What is this guy talking about?  Pastors often function as lone rangers.  We go to conferences, meetings, seminars, hospitals, pastoral visits…we have been trained to do it alone, even convinced there is no way else to do it.  But to reiterate, this is questionable biblical practice. Howeve a change of one’s pattern of behavior can begin to pay immediate benefits to enhance the development of leaders in a local congregation.

Biblical?  More than likely, if you are familiar with the Acts 16:5 Initiative materials and the efforts of Vital Churches Institute, you’ve heard of the “with me” principle.  Just a few illustrations:

“For he and all who were with him [Jesus] were amazed at the catch of fish that they had taken…”--Luke 5:9 NRSV

“ Soon afterwards [Jesus] went on through cities and villages, proclaiming and bringing the good news of the kingdom of God. The twelve were with him…”—Luke 8:1

“Only Luke is with me [Paul]. Get Mark and bring him with you, for he is useful in my ministry.”—2 Timothy 4:11

As a rule Jesus, and certainly the Apostle Paul, did very few things alone.  They had people with them, and they were intentional about it.  Yet for many pastors, this requires a significant change in our modus operandi.  Yes, it requires some planning, but mostly it requires a deliberate intentionality as in, “I will no longer go it alone.  I will plan and be intentional about having people with me.”  After all, it’s biblical.

But, here’s the bonus, imagine going to a training event, a leadership event, and you have one or more people along with you; they witness the same content that you hear, and it inspires them, motivates them to get on with it.  You did nothing but have them “with you,” but in doing so, you have convinced them, “sold them.”  You become a leadership genius.

All it takes is your resolve to repent of the lone ranger mentality, and increasingly commit to go throughout your ministry life “with.”  We know it; we know the “with me” principle.  No leadership in “alone.”  So today, start doing it “with.”

Joyfully - Dale Patterson

Wednesday, June 8, 2011


Building One Another - Vol. 10, No. 15 
Dear Friend,
If you have ever been in a low place you know the person who said the following words to God was at one time the lowest of the low, upset in spirit, and unresponsive to the Lord who loved him.

“When my soul was embittered, when I was pricked in heart, I was stupid and ignorant; I was like a brute beast toward you.” Psalm 73:21-22*

While this expresses a very down experience, it is the next word I love: nevertheless!

"Nevertheless I am continually with you; you hold my right hand. You guide me with your counsel, and afterward you will receive me with honor.” Psalm 73:23-24

No matter what is happening at the present moment, how down, how uncertain, how threatened you may feel or anxious you may be, nevertheless the Lord who loves you is right with you, loving you, guiding you, and leading you.

In fact in the midst of all that concerns the psalmist, he sums his hope with these words:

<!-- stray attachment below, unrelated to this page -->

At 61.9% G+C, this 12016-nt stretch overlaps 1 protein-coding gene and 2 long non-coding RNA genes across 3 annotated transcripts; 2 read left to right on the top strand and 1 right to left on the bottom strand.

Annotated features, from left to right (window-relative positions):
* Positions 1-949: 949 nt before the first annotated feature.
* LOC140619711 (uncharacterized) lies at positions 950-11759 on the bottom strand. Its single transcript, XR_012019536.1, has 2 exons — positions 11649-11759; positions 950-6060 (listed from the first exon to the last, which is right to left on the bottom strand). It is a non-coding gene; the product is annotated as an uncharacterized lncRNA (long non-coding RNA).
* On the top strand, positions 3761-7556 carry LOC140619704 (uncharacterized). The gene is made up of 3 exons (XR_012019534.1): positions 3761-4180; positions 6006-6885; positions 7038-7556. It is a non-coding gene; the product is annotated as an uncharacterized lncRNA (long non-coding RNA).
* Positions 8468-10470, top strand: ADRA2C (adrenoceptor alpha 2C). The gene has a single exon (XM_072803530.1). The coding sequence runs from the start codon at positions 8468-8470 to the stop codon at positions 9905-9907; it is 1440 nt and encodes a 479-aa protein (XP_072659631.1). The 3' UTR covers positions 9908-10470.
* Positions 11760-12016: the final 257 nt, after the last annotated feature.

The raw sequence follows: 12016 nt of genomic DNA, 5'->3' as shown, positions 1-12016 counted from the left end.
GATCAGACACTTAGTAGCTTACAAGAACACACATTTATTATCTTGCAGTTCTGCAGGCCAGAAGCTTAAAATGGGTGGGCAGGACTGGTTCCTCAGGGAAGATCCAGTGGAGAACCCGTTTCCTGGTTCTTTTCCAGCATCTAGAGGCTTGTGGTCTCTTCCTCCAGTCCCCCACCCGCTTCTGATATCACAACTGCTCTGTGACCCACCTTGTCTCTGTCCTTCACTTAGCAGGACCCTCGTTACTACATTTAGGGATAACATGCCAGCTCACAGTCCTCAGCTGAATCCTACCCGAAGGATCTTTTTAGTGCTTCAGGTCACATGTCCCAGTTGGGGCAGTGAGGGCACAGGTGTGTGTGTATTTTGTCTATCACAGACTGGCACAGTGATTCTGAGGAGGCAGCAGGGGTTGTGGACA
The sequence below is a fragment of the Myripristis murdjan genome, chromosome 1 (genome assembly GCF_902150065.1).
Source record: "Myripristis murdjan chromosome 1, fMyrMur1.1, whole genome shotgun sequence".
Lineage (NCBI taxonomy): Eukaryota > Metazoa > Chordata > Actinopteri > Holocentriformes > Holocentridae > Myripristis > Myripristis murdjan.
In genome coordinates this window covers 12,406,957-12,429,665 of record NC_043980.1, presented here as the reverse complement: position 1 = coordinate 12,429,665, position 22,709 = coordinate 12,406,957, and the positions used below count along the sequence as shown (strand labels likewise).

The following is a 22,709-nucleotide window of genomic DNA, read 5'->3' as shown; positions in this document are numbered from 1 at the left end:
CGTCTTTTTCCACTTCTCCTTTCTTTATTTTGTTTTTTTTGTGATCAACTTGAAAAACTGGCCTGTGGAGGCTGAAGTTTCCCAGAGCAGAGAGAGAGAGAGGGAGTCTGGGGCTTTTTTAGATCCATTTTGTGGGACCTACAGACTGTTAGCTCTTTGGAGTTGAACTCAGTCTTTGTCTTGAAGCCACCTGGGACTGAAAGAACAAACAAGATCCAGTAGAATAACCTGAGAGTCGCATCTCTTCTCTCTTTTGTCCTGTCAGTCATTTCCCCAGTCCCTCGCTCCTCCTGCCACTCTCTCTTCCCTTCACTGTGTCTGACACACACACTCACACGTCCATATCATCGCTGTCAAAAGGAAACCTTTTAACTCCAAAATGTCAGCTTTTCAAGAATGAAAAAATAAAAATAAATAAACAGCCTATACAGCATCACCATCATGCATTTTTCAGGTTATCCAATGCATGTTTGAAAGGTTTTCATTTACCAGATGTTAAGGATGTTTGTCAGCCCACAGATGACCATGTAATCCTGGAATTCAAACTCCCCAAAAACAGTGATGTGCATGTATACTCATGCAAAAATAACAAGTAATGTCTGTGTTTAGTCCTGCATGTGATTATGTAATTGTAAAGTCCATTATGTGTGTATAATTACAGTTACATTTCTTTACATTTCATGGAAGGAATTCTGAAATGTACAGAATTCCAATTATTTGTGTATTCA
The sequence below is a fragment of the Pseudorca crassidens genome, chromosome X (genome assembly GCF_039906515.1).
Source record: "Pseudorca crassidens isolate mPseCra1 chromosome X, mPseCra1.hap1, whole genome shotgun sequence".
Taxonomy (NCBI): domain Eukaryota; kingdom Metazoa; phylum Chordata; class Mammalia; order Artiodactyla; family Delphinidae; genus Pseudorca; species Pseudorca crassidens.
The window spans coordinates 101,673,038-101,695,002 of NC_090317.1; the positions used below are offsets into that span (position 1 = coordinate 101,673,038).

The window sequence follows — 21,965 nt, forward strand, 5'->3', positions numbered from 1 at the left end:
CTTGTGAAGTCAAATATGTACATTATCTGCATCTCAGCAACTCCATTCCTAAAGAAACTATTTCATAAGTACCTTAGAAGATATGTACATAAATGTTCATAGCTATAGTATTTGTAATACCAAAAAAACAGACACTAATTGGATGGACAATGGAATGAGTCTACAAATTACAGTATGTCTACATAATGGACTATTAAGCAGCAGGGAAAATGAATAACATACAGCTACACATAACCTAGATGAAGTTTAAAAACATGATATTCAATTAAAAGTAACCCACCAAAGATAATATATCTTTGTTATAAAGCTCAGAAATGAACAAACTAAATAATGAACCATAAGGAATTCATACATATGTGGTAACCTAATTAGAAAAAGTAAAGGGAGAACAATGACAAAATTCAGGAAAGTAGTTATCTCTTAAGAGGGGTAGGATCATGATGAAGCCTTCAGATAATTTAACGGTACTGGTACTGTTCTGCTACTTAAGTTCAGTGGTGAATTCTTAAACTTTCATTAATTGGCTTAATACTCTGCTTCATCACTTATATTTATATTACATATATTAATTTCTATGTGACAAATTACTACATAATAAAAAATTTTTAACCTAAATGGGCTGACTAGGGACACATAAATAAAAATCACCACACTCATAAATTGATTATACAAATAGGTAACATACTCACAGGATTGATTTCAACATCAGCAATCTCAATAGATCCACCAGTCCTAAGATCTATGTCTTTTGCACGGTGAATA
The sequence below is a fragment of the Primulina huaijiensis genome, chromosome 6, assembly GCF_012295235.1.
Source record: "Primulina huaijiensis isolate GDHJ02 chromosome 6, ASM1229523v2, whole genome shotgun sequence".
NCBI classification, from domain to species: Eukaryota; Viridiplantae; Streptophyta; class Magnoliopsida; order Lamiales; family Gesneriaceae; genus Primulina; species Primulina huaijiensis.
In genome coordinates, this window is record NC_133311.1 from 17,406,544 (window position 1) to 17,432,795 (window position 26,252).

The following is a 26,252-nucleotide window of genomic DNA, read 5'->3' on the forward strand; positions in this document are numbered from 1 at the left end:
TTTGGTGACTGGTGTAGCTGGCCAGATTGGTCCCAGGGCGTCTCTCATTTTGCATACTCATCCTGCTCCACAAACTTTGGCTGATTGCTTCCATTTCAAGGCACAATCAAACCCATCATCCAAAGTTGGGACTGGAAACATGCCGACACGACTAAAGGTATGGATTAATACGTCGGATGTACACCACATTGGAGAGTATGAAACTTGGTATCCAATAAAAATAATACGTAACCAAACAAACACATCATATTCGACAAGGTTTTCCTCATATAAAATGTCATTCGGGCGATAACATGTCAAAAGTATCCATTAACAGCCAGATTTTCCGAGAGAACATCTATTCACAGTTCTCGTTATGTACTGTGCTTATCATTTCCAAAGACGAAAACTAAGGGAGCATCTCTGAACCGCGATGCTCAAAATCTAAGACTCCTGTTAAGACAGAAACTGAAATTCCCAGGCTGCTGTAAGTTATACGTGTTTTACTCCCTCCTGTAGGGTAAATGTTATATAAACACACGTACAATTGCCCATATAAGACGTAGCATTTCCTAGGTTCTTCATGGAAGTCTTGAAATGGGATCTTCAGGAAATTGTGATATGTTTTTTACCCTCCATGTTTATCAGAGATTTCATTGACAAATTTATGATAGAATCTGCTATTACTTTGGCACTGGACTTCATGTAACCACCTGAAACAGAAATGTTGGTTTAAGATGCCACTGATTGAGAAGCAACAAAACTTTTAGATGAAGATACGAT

“Whom have I in heaven but you? And there is nothing on earth that I desire other than you. My flesh and my heart may fail, but God is the strength of my heart and my portion forever.” Psalm 73:25-26

Remember – nevertheless!
With joy - E. Stanley Ott
Copyright 2011 E. Stanley Ott
 *Scripture from the NRSV.

Tuesday, June 7, 2011

Healthy Pastors?

I recently came across some comments and statistics published in the New York Times in August of last year.  After noting that, “Members of the clergy now suffer from obesity, hypertension and depression at rates higher than most Americans.  In the last decade, their use of antidepressants has risen, while their life expectancy has fallen.  Many would change jobs if they could . . .” several statistics were given such as:

  • 45% of pastors say that they have experienced depression or burnout to the extent that they needed to take a leave of absence from ministry.
  • 52% of pastors say they and their spouses believe that being in pastoral ministry is hazardous to their family’s well-being and health.
  • 70% do not have any close friends.
  • 75% report severe stress causing anguish, worry, bewilderment, anger, depression, fear, and alienation.
  • 80% of pastors say they have insufficient time with their spouse.
  • 94% feel under pressure to have a perfect family.
  • 1,500 pastors leave their ministries each month due to burnout, conflict, or moral failure.

Now, for all I know there are similar statistics to be cited for teachers or factory workers or corporate lawyers and stay-at-home parents.  But the fact that these statistics focus on pastors, whom one might think would have the kind of life priorities to exhibit a healthier picture of life, is quite startling.

Which makes me wonder . . . if you are a pastor and find any of these statistics hitting close to home, what are you doing to reverse those trends in your life?

If you are a church leader and sense your pastor is described in some of these statistics, how might you be supportive to reverse those trends in his or her life?

Grace to you - Steve Ebling